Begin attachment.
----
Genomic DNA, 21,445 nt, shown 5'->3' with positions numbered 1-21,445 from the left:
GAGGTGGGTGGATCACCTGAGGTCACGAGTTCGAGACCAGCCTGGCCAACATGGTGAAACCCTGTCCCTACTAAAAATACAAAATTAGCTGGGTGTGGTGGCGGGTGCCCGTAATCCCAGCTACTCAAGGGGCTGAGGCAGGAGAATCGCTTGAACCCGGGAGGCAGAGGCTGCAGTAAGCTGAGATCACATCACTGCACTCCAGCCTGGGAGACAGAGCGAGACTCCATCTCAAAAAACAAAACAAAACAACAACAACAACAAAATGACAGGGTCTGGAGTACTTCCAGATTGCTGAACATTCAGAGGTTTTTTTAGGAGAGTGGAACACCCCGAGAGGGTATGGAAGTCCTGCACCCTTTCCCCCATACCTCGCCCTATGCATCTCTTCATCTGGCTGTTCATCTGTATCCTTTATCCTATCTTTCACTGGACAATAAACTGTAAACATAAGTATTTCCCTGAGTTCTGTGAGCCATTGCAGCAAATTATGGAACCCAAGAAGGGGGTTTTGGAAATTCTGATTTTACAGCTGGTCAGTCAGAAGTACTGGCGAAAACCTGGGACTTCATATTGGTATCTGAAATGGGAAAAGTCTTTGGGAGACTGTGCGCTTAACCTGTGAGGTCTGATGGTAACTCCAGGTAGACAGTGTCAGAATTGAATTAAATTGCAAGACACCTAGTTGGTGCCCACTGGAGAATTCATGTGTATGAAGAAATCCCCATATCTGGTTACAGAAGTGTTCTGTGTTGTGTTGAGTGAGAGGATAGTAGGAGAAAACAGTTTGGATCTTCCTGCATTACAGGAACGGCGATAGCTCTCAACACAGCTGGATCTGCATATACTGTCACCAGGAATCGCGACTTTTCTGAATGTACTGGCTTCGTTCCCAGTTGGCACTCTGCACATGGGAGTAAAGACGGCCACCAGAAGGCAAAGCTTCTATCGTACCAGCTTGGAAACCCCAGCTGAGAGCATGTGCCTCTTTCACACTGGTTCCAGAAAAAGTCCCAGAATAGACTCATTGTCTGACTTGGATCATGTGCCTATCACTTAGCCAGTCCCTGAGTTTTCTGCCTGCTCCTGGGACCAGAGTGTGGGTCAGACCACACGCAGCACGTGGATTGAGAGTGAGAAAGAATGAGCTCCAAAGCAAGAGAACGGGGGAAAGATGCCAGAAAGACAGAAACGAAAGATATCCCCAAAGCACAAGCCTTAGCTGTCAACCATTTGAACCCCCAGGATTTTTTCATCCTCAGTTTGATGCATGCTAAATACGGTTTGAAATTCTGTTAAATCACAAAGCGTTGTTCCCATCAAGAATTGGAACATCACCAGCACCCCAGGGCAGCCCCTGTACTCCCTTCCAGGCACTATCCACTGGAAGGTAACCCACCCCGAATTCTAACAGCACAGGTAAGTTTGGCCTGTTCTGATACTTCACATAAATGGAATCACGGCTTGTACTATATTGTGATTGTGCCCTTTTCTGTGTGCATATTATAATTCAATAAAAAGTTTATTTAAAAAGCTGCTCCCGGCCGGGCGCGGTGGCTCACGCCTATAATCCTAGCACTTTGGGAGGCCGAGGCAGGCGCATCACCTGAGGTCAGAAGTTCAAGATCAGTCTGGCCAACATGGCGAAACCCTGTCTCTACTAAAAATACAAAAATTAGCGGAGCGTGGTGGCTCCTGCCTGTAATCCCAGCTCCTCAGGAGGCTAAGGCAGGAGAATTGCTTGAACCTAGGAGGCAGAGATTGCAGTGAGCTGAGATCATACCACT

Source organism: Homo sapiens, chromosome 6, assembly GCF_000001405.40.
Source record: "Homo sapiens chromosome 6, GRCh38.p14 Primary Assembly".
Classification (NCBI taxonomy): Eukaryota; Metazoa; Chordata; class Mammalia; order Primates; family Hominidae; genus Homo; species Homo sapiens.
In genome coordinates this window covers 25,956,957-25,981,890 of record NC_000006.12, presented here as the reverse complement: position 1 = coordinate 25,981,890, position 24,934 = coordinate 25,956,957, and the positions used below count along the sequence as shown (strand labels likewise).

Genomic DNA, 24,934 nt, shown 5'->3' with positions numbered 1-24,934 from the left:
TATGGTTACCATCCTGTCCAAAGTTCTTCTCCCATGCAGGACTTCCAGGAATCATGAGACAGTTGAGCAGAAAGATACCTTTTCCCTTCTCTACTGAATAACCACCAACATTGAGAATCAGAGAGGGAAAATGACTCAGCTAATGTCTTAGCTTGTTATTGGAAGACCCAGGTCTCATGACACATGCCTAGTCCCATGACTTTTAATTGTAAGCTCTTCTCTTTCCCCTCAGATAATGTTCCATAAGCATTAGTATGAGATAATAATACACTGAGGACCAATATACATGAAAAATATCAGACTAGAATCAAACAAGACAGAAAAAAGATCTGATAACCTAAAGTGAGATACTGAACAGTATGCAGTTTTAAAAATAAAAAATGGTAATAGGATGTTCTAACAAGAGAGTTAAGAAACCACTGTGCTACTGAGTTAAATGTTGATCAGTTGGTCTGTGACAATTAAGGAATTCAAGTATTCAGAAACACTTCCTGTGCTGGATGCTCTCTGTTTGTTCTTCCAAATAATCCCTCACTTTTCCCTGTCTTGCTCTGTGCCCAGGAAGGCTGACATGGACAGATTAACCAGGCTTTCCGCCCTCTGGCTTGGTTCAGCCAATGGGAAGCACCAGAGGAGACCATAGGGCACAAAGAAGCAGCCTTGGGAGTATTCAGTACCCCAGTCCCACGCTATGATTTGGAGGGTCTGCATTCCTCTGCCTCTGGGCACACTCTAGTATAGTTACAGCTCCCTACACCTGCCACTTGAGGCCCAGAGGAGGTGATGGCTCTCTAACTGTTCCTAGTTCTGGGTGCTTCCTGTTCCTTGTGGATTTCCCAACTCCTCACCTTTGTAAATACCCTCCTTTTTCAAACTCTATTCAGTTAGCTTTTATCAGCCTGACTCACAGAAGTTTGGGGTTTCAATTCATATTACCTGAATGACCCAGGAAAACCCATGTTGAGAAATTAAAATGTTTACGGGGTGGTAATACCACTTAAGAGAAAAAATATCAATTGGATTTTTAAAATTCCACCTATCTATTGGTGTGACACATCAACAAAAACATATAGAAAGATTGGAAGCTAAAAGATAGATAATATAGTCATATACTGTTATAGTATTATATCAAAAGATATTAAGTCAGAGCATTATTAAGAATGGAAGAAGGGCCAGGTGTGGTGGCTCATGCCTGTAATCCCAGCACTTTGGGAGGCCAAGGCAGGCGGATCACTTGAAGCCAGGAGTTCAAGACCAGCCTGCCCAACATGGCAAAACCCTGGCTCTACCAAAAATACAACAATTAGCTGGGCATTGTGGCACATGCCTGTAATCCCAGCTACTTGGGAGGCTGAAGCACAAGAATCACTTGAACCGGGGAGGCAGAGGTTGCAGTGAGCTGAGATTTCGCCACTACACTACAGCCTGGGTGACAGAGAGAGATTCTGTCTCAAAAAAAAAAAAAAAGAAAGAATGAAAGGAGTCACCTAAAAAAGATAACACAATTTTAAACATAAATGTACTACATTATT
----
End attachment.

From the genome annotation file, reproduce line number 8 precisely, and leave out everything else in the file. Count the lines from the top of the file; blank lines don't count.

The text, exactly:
TATGGTTACCATCCTGTCCAAAGTTCTTCTCCCATGCAGGACTTCCAGGAATCATGAGACAGTTGAGCAGAAAGATACCTTTTCCCTTCTCTACTGAATAACCACCAACATTGAGAATCAGAGAGGGAAAATGACTCAGCTAATGTCTTAGCTTGTTATTGGAAGACCCAGGTCTCATGACACATGCCTAGTCCCATGACTTTTAATTGTAAGCTCTTCTCTTTCCCCTCAGATAATGTTCCATAAGCATTAGTATGAGATAATAATACACTGAGGACCAATATACATGAAAAATATCAGACTAGAATCAAACAAGACAGAAAAAAGATCTGATAACCTAAAGTGAGATACTGAACAGTATGCAGTTTTAAAAATAAAAAATGGTAATAGGATGTTCTAACAAGAGAGTTAAGAAACCACTGTGCTACTGAGTTAAATGTTGATCAGTTGGTCTGTGACAATTAAGGAATTCAAGTATTCAGAAACACTTCCTGTGCTGGATGCTCTCTGTTTGTTCTTCCAAATAATCCCTCACTTTTCCCTGTCTTGCTCTGTGCCCAGGAAGGCTGACATGGACAGATTAACCAGGCTTTCCGCCCTCTGGCTTGGTTCAGCCAATGGGAAGCACCAGAGGAGACCATAGGGCACAAAGAAGCAGCCTTGGGAGTATTCAGTACCCCAGTCCCACGCTATGATTTGGAGGGTCTGCATTCCTCTGCCTCTGGGCACACTCTAGTATAGTTACAGCTCCCTACACCTGCCACTTGAGGCCCAGAGGAGGTGATGGCTCTCTAACTGTTCCTAGTTCTGGGTGCTTCCTGTTCCTTGTGGATTTCCCAACTCCTCACCTTTGTAAATACCCTCCTTTTTCAAACTCTATTCAGTTAGCTTTTATCAGCCTGACTCACAGAAGTTTGGGGTTTCAATTCATATTACCTGAATGACCCAGGAAAACCCATGTTGAGAAATTAAAATGTTTACGGGGTGGTAATACCACTTAAGAGAAAAAATATCAATTGGATTTTTAAAATTCCACCTATCTATTGGTGTGACACATCAACAAAAACATATAGAAAGATTGGAAGCTAAAAGATAGATAATATAGTCATATACTGTTATAGTATTATATCAAAAGATATTAAGTCAGAGCATTATTAAGAATGGAAGAAGGGCCAGGTGTGGTGGCTCATGCCTGTAATCCCAGCACTTTGGGAGGCCAAGGCAGGCGGATCACTTGAAGCCAGGAGTTCAAGACCAGCCTGCCCAACATGGCAAAACCCTGGCTCTACCAAAAATACAACAATTAGCTGGGCATTGTGGCACATGCCTGTAATCCCAGCTACTTGGGAGGCTGAAGCACAAGAATCACTTGAACCGGGGAGGCAGAGGTTGCAGTGAGCTGAGATTTCGCCACTACACTACAGCCTGGGTGACAGAGAGAGATTCTGTCTCAAAAAAAAAAAAAAAGAAAGAATGAAAGGAGTCACCTAAAAAAGATAACACAATTTTAAACATAAATGTACTACATTATT